Pope Francis addressed a joint session of Congress on Thursday morning. He cited four historic Americans and reminded the assembled politicians that they "are called to defend and preserve the dignity of your fellow citizens in the tireless and demanding pursuit of the common good." Here are the the highlights from the speech, with insights from New Republic writers and editors on our live blog. Read Francis's full remarks here.

He Barely Mentioned Climate Change

Francis quoted some of his encyclical on the environment, but didn't say the words "climate change" or spend much time on the issue: 

In Laudato Si’, I call for a courageous and responsible effort to "redirect our steps" (ibid., 61), and to avert the most serious effects of the environmental deterioration caused by human activity. I am convinced that we can make a difference and I have no doubt that the United States – and this Congress – have an important role to play. Now is the time for courageous actions and strategies, aimed at implementing a "culture of care" (ibid., 231) and "an integrated approach to combating poverty, restoring dignity to the excluded, and at the same time protecting nature" (ibid., 139).

Rebecca Leber noted that "Francis instead mentions the 'right use of natural resources' and the 'human roots' of today's environmental challenges," perhaps a softer way to broach the topic given the climate change deniers in the audience. But stay tuned for Friday, when Francis will address the United Nations. "The issue is likely to come up again in a more international context to muster support for a global climate agreement," said Leber.

He Cited Four Historic Americans

Francis structured his speech around four important Americans: Abraham Lincoln, Martin Luther King Jr., Dorothy Day, and Thomas Merton. "I wish to dialogue with all of you," said Francis, "and I would like to do so through the historical memory of your people."

Day was, according to Jeet Heer, "at the forefront of the Catholic Worker's Movement and radically antiwar." Merton was a Trappist monk who wrote extensively on spirituality and racial justice. Elizabeth Bruenig described the Pope's chosen exemplars as having "a less than lovely reputation on the hard right."

He Denounced the Death Penalty

Moments after receiving a standing ovation from pro-life supporters for saying that it is "our responsibility to protect and defend human life at every stage of its development," Francis reminded the audience that the commitment to human life also means abolishing the death penalty:

This conviction has led me, from the beginning of my ministry, to advocate at different levels for the global abolition of the death penalty. I am convinced that this way is the best, since every life is sacred, every human person is endowed with an inalienable dignity, and society can only benefit from the rehabilitation of those convicted of crimes.Recently my brother bishops here in the United States renewed their call for the abolition of the death penalty. Not only do I support them, but I also offer encouragement to all those who are convinced that a just and necessary punishment must never exclude the dimension of hope and the goal of rehabilitation.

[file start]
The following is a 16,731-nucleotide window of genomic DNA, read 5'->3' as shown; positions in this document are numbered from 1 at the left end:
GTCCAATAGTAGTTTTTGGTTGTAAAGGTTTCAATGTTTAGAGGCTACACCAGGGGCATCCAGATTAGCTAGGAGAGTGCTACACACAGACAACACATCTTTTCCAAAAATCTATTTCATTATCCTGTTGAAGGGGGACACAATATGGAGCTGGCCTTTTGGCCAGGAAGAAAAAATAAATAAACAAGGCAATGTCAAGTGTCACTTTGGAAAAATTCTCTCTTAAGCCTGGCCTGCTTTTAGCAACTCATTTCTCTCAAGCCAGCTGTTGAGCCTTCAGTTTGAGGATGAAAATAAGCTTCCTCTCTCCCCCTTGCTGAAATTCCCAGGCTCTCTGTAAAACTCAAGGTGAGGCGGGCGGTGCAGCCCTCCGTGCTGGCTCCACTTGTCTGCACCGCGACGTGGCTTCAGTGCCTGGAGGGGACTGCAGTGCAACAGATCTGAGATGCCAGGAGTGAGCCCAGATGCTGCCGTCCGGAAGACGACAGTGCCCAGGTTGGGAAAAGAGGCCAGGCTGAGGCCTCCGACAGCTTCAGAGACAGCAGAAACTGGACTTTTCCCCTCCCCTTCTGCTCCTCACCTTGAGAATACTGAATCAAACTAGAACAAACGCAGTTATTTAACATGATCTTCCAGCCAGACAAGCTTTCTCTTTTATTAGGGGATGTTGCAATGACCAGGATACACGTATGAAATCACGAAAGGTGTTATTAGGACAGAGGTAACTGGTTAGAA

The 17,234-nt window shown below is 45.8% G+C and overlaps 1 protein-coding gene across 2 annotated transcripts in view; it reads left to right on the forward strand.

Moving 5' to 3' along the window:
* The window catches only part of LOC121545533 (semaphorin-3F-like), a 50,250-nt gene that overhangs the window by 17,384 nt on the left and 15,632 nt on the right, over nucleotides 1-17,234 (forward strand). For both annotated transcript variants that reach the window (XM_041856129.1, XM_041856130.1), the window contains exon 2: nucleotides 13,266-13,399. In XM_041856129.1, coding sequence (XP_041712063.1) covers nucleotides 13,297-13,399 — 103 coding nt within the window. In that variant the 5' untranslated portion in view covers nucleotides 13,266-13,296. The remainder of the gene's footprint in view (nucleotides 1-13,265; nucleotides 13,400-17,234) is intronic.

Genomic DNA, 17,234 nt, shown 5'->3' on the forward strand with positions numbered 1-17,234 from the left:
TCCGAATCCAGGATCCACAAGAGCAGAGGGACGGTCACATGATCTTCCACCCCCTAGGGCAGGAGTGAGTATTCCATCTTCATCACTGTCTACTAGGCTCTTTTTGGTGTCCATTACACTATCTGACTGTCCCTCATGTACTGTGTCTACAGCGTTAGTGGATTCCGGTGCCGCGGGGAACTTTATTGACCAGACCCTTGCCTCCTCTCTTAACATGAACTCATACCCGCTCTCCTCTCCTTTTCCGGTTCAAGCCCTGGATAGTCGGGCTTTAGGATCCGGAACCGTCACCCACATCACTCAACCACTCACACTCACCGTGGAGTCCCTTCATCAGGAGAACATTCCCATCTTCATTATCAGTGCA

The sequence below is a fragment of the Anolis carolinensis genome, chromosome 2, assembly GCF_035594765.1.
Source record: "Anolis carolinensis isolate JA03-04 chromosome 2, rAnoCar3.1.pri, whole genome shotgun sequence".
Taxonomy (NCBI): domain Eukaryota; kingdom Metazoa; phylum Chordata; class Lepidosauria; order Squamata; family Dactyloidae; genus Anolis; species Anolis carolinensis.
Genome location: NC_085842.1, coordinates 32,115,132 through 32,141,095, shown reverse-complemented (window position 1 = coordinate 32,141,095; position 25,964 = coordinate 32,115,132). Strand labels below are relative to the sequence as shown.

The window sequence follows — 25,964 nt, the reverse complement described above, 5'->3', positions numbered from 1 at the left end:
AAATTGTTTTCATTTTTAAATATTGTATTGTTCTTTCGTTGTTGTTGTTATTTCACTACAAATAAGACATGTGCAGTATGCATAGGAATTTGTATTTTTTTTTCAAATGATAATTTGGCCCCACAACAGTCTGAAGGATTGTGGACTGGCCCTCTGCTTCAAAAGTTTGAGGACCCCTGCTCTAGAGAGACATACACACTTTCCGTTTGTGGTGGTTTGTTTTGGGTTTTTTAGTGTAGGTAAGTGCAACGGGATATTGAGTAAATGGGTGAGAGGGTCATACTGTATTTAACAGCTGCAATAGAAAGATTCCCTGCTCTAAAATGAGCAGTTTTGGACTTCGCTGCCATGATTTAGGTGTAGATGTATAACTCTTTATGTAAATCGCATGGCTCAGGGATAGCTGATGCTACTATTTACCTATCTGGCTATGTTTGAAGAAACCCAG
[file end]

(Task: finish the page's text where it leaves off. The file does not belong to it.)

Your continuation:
Marc Hyden, National Coordinator of Conservatives Concerned About the Death Penalty, said in a statement, “There is no question that the Pope’s strong opposition to the death penalty is having a real impact on American conservatives. We see it every day in our work with fellow conservatives who, often prompted by their faith, increasingly are recognizing that the death penalty is both an unnecessary and harmful policy."

Heer pointed out in our live blog that the hardline from the Pope on the death penalty might explain the absence of Justice Antonin Scalia, a staunch defender of the death penalty.

He Called for Economic Equality

Francis's opinions on economic equality are not a secret, and he again quoted his latest encyclical while talking about the importance of an even distribution of wealth:

It goes without saying that part of this great effort is the creation and distribution of wealth. ... “Business is a noble vocation, directed to producing wealth and improving the world. It can be a fruitful source of prosperity for the area in which it operates, especially if it sees the creation of jobs as an essential part of its service to the common good” (Laudato Si’, 129). 
"Pope Francis' vision of the economy is, like his vision of the natural world, delightfully ecological," says Bruenig. "Businesses need to serve their community niches by creating jobs, operating sustainably, and making sure that the whole community can benefit from their presence."

He Challenged Politicians Not to be Slaves to Finance

Well, kind of: His prepared remarks contained this passage:

If politics must truly be at the service of the human person, it follows that it cannot be a slave to the economy and finance. Politics is, instead, an expression of our compelling need to live as one, in order to build as one the greatest common good: that of a community which sacrifices particular interests in order to share, in justice and peace, its goods, its interests, its social life. I do not underestimate the difficulty that this involves, but I encourage you in this effort.

But he left that passage out of his actual remarks, for reasons that remain unclear.

Correction: Pope Francis's prepared remarks said politics "cannot be a slave to the economy and finance," but he left that passage out of his actual remarks.